I wait until it’s watching, and then I toss the peanuts, one by one, onto the sidewalk, clack! clack! clack! clack! Then I scurry back into the house. Within 30 seconds, the jay is grabbing a peanut. Like squirrels, blue jays stash food and come back for it later. This jay got all four peanuts stashed before the squirrels had any idea.

I am quite pleased. My plan is working much better and faster than expected!

About an hour later, I’m writing and I hear a blue jay trill. I look out the window and there is the jay, sitting in the little tree. I grab peanuts and bring them out. The jay flies off. I locate it, and toss the peanuts, clack! clack! clack! clack! Back in the house, the first peanut is gone before I get to the window.

On the third visit, the jay just sat in the tree until I noticed. I went out with a few more peanuts. Again, the jay beats the squirrels. So far, the squirrels haven’t gotten a single peanut. Unheard of.

But I decided silence wasn’t the best approach. After all, I spend less than half my time looking out the window.

It came back four more times (one time shrieking repeatedly on the overhead wire, which would have roused me out of even the most compelling book). Seven times I went out with peanuts. The sixth and seventh time, the squirrels showed up, and the jay lost one, and then two.

So it seems I got exactly what I wanted. The blue jay calls when it wants peanuts.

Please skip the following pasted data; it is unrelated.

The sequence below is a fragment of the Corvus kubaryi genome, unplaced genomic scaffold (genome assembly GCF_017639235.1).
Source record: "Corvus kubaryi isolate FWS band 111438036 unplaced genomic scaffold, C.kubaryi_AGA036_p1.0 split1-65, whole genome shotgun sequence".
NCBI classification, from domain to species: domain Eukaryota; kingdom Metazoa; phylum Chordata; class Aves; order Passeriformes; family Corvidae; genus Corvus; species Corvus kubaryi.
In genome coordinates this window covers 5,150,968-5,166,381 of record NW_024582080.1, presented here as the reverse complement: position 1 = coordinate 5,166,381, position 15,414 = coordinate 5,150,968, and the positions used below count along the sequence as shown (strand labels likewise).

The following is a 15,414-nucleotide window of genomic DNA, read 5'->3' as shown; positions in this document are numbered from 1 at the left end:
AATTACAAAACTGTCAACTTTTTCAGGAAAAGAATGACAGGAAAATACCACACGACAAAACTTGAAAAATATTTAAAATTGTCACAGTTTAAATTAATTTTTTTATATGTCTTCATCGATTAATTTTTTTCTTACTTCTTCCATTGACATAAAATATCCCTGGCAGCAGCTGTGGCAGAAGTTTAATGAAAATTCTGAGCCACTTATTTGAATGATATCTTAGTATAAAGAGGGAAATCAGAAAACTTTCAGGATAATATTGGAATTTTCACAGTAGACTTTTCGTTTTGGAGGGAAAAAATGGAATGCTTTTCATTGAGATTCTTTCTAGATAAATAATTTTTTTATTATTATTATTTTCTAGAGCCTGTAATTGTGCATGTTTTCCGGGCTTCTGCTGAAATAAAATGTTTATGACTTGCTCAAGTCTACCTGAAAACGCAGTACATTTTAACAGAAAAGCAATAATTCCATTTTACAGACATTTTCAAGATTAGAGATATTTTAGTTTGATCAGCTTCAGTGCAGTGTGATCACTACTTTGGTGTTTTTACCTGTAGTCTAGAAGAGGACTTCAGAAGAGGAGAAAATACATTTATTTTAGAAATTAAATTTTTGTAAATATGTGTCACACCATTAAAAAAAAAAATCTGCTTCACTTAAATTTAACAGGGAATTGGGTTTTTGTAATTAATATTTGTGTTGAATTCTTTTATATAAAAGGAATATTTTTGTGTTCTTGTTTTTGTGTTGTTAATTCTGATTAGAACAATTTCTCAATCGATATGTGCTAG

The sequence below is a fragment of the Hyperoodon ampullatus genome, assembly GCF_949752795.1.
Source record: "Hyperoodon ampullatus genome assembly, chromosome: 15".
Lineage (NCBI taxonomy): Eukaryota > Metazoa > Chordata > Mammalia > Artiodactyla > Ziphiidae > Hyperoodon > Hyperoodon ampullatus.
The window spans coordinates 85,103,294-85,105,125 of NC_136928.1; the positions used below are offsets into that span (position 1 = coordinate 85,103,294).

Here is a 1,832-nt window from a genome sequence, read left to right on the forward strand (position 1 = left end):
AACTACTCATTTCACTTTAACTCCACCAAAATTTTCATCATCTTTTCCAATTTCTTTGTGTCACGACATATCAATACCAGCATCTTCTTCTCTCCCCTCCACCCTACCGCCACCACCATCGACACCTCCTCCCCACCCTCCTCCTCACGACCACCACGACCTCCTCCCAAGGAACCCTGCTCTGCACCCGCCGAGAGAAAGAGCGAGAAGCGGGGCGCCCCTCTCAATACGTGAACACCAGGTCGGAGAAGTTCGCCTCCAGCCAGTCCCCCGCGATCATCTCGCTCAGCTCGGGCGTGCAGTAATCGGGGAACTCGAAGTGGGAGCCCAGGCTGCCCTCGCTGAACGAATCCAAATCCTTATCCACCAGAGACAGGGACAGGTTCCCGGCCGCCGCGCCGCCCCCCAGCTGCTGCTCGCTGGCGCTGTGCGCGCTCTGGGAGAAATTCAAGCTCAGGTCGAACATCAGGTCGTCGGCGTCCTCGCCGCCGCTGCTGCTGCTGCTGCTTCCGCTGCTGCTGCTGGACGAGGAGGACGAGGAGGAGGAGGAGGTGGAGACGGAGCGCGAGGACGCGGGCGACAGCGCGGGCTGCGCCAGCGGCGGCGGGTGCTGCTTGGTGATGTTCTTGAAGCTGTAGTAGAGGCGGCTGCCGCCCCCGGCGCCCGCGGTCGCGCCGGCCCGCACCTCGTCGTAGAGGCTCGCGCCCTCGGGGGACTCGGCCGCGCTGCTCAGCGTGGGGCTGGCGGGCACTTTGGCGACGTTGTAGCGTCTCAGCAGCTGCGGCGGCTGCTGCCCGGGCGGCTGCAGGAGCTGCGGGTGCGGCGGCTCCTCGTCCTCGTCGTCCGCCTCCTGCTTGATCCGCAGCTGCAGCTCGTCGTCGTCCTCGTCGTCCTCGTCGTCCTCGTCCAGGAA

But I wonder: Who trained who here?

Even more, I wonder if it will come back tomorrow. Stay tuned!

Reading in the Time of Coronavirus: Reading Themes

This has not been a good reading month for me. In fact, I have finished only four books, two of which were slim volumes of poetry (and the third a mediocre mystery). I’ve been preoccupied with Covid-19, and books that I thought would appeal to me in any mood just a few weeks ago have lost their allure.

The most significant book of March has been On Fire: The Burning Case for a Green New Deal, by Naomi Klein. Not exactly comforting reading, is it? But I went to the usual places for comfort (spirituality, memoirs) and . . . nothing. Perhaps I needed an urgency in my reading to match the pandemic.

I expect to finish a few more books before month’s end. I’m nearly done with Sunshine, by Robin McKinley (a vampire book which is keeping me reading, but not quickly), and nearly two-thirds through Black Is the Body: Stories from My Grandmother’s Time, My Mother’s Time, and Mine, by Emily Bernard (which I’m liking a lot).